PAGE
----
The Future of Business Attire

Business attire

Gone are the days where everyone wears suits and ties to work or a pencil skirt and sharp jacket. We’ve come into an era where a CEO is just as likely to show up to work in jeans and a t-shirt as they are to wear a full suit. These trends have shifted in recent years as companies offer incentives like jeans days on Friday and casual business attire as the dress code. Additionally, more and more employees work from home meaning they can show up to “work” in anything they want.

It’s true that except for a handful of industries, most businesses are evolving their dress codes for today. What does this mean for productivity? Very little. Some schools of thought are that jeans and casual wear make people less productive at work, but research shows that in some areas it’s the opposite. Employees in certain industries would rather have a corporate policy that allows them to dress down than extra money in their pocket. These policies allow employees to use their home clothes for work, thus getting more mileage out of their wardrobe instead of purchasing distinct clothes for each realm.

Other researchers argue that employees who dress up “feel” more the part and have more confidence in what they do. These reports are based on people like doctors and athletes self-reporting that they feel better in their work uniform. But it may be that their uniform helps them separate work-life from home-life. While industries like law and finance tend to have a formal business attire culture, tech and other industries are moving to more casual work environments. You’re more likely to see computer programmers in jeans and a clean t-shirt than you are a lawyer. Additionally, other industries have uniforms and require special clothes, such as in healthcare.


What are some of the trends to be aware of and how can you adopt some of these policies for your business?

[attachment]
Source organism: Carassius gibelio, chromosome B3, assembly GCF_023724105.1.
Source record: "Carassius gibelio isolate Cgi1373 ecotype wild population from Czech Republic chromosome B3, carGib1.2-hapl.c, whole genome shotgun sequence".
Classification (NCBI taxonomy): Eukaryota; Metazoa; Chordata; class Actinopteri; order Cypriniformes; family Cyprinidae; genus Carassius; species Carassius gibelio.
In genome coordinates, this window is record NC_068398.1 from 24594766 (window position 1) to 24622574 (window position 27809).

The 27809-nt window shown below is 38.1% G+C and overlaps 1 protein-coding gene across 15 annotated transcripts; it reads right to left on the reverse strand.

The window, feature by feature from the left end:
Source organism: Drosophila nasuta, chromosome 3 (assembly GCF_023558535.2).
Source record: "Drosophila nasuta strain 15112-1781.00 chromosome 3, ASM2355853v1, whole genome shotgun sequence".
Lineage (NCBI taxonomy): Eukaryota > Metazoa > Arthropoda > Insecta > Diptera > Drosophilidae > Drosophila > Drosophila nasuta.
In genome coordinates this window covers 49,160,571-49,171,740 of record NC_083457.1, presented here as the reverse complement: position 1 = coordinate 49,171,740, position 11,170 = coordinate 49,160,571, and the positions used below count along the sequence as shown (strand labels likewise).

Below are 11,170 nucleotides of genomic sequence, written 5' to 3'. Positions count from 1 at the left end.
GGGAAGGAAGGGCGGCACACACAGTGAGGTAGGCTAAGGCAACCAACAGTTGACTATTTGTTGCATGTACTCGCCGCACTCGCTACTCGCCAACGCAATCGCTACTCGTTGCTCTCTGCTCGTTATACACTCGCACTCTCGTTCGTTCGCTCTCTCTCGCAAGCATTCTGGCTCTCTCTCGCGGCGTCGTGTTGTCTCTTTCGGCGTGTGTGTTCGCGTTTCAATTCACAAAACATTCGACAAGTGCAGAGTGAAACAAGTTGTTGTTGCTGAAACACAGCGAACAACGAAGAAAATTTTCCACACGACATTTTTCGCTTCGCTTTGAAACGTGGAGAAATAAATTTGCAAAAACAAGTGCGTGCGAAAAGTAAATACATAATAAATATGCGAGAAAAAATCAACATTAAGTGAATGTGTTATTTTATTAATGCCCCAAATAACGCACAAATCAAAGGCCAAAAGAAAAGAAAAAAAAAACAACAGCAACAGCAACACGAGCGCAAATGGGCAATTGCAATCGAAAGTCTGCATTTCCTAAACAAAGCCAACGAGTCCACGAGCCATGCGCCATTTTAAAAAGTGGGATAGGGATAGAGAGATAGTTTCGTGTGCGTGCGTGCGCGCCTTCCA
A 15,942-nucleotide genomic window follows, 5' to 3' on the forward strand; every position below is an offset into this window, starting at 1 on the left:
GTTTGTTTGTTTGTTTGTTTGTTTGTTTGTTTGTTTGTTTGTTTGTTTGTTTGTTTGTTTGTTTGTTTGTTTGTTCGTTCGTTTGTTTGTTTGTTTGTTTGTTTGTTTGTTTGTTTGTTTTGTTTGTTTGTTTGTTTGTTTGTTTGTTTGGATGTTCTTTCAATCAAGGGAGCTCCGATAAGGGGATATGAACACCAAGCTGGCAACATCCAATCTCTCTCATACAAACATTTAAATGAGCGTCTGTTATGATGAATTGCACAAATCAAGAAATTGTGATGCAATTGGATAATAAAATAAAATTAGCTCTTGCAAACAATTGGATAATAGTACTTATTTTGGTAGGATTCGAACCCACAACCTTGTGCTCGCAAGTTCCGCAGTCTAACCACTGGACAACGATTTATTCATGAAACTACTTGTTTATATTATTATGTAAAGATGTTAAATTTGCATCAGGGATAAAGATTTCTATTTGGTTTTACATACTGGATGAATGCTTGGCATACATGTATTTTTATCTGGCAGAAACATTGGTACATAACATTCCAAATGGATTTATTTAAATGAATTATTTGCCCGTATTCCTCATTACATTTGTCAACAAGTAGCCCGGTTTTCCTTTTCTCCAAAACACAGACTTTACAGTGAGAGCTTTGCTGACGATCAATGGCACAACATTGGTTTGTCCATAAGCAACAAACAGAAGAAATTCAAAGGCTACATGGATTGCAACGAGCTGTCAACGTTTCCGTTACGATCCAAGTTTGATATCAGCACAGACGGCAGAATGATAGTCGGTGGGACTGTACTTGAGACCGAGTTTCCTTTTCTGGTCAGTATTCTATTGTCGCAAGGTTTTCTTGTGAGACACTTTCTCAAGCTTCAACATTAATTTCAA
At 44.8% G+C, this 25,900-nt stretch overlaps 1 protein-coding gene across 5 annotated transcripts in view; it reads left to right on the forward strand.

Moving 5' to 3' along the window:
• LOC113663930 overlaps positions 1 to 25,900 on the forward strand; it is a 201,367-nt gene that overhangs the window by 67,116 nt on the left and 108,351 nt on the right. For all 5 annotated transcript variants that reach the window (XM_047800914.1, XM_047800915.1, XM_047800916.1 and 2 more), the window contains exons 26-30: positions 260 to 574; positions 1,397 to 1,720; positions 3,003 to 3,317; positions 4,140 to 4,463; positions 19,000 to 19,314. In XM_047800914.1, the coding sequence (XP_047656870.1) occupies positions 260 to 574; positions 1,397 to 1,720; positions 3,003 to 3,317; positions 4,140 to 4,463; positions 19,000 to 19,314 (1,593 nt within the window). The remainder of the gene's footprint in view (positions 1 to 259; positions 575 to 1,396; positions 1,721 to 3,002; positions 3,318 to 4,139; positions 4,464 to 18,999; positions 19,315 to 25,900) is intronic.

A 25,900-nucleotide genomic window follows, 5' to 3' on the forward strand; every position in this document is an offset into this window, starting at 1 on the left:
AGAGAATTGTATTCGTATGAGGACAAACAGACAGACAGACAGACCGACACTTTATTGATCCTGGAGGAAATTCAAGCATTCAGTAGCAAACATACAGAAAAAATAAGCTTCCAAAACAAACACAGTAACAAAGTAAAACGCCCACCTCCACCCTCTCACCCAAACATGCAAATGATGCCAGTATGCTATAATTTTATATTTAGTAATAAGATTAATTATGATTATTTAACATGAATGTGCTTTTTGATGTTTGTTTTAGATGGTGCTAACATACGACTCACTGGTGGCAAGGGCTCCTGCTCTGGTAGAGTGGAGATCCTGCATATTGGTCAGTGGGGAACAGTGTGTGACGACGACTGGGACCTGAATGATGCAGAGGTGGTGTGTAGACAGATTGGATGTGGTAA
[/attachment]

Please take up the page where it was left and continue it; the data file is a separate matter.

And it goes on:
Business Casual

In short, business casual attire is associated with employees wearing khakis or dress slacks and a nice shirt. For men this usually means a polo or button up and for women it means pants, skirt, dress, and a nice blouse or polo. Some industries have their employee wear khakis and the same color shirt to create uniformity without it being too rigid. In these environments, a t-shirt of the right color might be allowed under a business casual dress code as well.


Casual Work Attire

While most people associate this with jeans and t-shirts, there is still a bit of being dressed up a little expected here. Jeans, khakis, and dress slacks may be worn with less formal shoes. Women would be more likely to dress up a pair of leggings and oversized sweaters or wear a pair of jeans with a nicer shirt. The goal with casual clothes isn’t to look like you’re going to the gym, but to be more comfortable in your clothes. Casual work environments still require a level of neat and clean outfits but are more relaxed than business casual.


Dressed Down Casual

There are some companies who allow staff to come to work in shorts, comfortable walking sandals, and t-shirts. You may have visions of beachgoers just hopping over to work for a bit. In these casual work environments, almost anything is acceptable. Typically, staff aren’t allowed to wear bathing suits and they must have pants and shirts that cover a certain length. But other than that, these dressed down environments are pretty relaxed.


What does this mean for you?

It all depends on your industry. While healthcare, legal, political, and finance sectors still adhere to very formal workplaces, other industries can easily adopt a more casual work environment. If you’re already offering jeans days on Fridays without issues, it wouldn’t be tough to create dress code policies that allow staff more flexibility in what they wear to work. Most employers care less about what their people wear and more about how well they work. If the clothes don’t make your staff work less on Fridays, then they are probably okay to wear those clothes everyday if they want.

With the future of remote work changing rapidly, many companies are addressing their dress code policies. Where possible, companies now allow more flexibility in what employees wear as long as they are neat, clean and do their work with excellence.